Black, white reporters offer divergent views on Simpson trial
With everyone and his hangers-on writing a book about the O.J. Simpson trial in its immediate aftermath, it can be hard to figure out who actually has something to say. Obviously, most of the attorneys who participated have an agenda in their books, as do the friends of Simpson and the Nicole Brown and Ronald Goldman families.
But a pretty insightful book, "The Simpson Trial in Black and White," has come from two journalists who covered the trial two journalists who shared the same courtroom seat yet came to very different conclusions about Simpson's guilt, much as America in general came to very different conclusions and, as with American in general, the two authors split along racial lines.
Tom Elias, who is white, covered the trial for the Scripps Howard News Service; Dennis Schatzman for The Sentinel, a black newspaper in Los Angeles. Under Judge Lance Ito's media lottery system, Elias and Schatzman found themselves sharing the same seat and having to divvy up the time each would have it (along with a third reporter in their pool).
At the end of the trial, Elias as with most white Americans thought Simpson was guilty and his money had gotten him off. Schatzman, along with most black Americans, believed Simpson had been framed by a racist system.
What makes "The Simpson Trial in Black and White" so fascinating is that it is organized by topic (domestic violence, the witnesses, Mark Fuhrman), with Elias and Schatzman then devoting a chapter to their impressions and observations of that part of the trial. The only area where there was general agreement between the two men was the chapter on Ito, whom both thought was incompetent and incapable of restraining the powerful personalities in his courtroom.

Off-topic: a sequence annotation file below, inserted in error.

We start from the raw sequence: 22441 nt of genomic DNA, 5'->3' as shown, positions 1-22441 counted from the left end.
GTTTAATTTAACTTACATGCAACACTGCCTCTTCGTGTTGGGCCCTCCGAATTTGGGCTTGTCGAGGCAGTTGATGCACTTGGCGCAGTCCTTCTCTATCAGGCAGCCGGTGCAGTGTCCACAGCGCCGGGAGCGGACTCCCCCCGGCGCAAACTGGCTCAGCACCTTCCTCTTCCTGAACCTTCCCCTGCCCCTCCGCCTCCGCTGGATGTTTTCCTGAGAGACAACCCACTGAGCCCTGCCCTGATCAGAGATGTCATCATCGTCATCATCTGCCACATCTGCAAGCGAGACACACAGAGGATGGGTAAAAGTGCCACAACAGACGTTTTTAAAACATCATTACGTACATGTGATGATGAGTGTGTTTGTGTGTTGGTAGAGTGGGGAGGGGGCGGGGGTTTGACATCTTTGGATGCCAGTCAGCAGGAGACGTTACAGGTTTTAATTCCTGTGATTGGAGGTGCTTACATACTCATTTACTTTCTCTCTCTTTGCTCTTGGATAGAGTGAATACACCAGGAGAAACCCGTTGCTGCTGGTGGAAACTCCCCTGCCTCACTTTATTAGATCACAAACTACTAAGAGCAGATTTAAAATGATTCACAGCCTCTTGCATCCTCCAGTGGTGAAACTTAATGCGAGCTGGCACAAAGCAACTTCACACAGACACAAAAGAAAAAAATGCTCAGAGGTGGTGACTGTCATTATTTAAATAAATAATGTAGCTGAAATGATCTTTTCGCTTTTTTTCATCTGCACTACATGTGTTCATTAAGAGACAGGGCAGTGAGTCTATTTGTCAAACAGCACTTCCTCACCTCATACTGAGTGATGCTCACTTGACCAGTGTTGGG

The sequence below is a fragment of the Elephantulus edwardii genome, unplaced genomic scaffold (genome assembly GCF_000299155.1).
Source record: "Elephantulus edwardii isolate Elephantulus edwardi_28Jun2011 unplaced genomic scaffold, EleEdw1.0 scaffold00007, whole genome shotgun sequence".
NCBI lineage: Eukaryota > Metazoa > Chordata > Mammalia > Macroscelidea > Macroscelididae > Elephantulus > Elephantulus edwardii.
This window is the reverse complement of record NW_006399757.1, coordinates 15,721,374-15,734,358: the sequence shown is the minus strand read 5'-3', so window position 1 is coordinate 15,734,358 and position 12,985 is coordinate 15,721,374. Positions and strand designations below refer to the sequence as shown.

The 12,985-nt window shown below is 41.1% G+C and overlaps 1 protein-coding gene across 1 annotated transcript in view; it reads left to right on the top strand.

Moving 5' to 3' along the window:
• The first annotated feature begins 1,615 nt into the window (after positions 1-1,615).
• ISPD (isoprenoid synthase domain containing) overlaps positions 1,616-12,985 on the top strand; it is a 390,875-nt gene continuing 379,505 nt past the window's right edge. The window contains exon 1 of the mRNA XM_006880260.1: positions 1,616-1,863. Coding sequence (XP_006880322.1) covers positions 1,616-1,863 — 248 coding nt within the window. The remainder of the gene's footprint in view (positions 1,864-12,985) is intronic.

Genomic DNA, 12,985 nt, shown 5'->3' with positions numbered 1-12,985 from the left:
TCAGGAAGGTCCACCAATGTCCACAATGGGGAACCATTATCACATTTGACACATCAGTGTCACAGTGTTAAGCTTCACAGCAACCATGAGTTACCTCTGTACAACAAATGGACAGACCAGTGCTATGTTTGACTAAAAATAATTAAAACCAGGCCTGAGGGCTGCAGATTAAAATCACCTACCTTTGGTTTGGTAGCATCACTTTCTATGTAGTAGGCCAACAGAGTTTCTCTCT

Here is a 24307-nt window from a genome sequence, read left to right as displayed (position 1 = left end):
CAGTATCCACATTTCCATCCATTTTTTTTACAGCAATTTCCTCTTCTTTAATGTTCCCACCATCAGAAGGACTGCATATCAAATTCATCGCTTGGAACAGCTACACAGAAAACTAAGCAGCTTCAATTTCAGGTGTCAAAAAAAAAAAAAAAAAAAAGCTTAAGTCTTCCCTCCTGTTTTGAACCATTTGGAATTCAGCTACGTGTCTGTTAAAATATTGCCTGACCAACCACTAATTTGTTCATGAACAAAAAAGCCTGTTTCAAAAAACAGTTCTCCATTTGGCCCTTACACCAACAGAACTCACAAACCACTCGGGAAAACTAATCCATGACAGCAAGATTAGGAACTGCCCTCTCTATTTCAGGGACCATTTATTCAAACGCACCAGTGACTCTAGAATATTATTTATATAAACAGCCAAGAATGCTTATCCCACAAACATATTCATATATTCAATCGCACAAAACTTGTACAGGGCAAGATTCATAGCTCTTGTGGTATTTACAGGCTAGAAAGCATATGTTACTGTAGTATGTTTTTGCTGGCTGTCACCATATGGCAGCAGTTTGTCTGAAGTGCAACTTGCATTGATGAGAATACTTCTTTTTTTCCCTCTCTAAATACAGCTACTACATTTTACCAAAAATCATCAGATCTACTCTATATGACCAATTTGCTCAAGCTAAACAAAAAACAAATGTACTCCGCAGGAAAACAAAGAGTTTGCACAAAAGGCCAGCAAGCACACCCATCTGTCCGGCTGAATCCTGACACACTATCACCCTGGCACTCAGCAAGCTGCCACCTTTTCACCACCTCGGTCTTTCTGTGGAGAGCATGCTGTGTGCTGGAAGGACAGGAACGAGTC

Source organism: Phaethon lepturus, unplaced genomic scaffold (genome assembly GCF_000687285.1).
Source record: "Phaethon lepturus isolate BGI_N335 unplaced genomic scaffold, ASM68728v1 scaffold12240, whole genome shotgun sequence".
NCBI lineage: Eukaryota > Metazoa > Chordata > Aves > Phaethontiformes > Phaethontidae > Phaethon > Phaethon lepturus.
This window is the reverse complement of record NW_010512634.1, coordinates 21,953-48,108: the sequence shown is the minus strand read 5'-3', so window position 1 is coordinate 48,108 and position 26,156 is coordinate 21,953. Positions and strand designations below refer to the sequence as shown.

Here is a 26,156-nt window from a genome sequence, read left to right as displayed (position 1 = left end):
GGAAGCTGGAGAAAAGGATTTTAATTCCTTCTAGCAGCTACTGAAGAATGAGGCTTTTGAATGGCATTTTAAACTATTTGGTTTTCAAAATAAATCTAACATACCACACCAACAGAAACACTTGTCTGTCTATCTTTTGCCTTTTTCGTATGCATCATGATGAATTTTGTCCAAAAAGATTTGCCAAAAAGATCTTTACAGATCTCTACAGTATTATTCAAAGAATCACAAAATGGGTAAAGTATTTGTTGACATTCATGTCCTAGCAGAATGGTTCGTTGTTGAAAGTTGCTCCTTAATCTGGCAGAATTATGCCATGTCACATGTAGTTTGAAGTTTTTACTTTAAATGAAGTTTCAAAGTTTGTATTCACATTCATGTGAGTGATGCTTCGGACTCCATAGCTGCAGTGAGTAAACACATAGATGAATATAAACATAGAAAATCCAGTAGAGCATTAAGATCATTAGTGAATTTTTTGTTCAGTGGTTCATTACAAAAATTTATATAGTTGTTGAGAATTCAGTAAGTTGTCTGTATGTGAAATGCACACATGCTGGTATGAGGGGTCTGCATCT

But elsewhere, witnesses Schatzman thought credible Elias found unbelievable. Evidence Elias thought critical Schatzman dismissed as irrelevant.
And the two writers' styles are as divergent as their views. Elias wrote the book like the journalist he is (no longer with Scripps Howard, he continues to write a syndicated opinion column on California issues) dry, analytical, logical. Schatzman writes with fire and passion as a reader, you feel the anger blacks have toward a judicial system they feel is patently unfair. The only time Elias shows similar passion is when Schatzman accuses him of being a racist and Elias writes of his Jewish family's escape from the Holocaust.
But to be fair, there are several times Schatzman goes overboard, engaging in hyperbole that undermines the strength of his arguments. And at one point, speaking of two female defense attorneys, Schatzman admittedly engages in out and out sexism that hurts his credibility: "Although [Shawn] Chapman was a bust as a litigant asking questions of potential jurors during voir dire, she damn sure looked good doing it, waving her hair in the air." And of Sara Caplan, in the same paragraph, Schatzman wrote: "I don't think there was a male reporter anywhere in the courthouse who didn't express an interest in taking a couple of laps around the judge's sofa with her."
What becomes clear in this book, though, is the very real difference in perception of the trial between black America and white America. What white readers should bring away from this book is a realization that while for whites there are racial issues and nonracial issues, blacks have no such luxury for black Americans, all issues are racial issues.
To their great credit, Elias and Schatzman close the book by challenging readers of all backgrounds to at least respect one another's differences, to, as Elias quotes Rodney King, "all get along," and offer their own friendship, born of the stress of covering the biggest trial in years, born despite their disagreements and differences, as an example of how whites and blacks can get along.
© Copyright Jim Trageser
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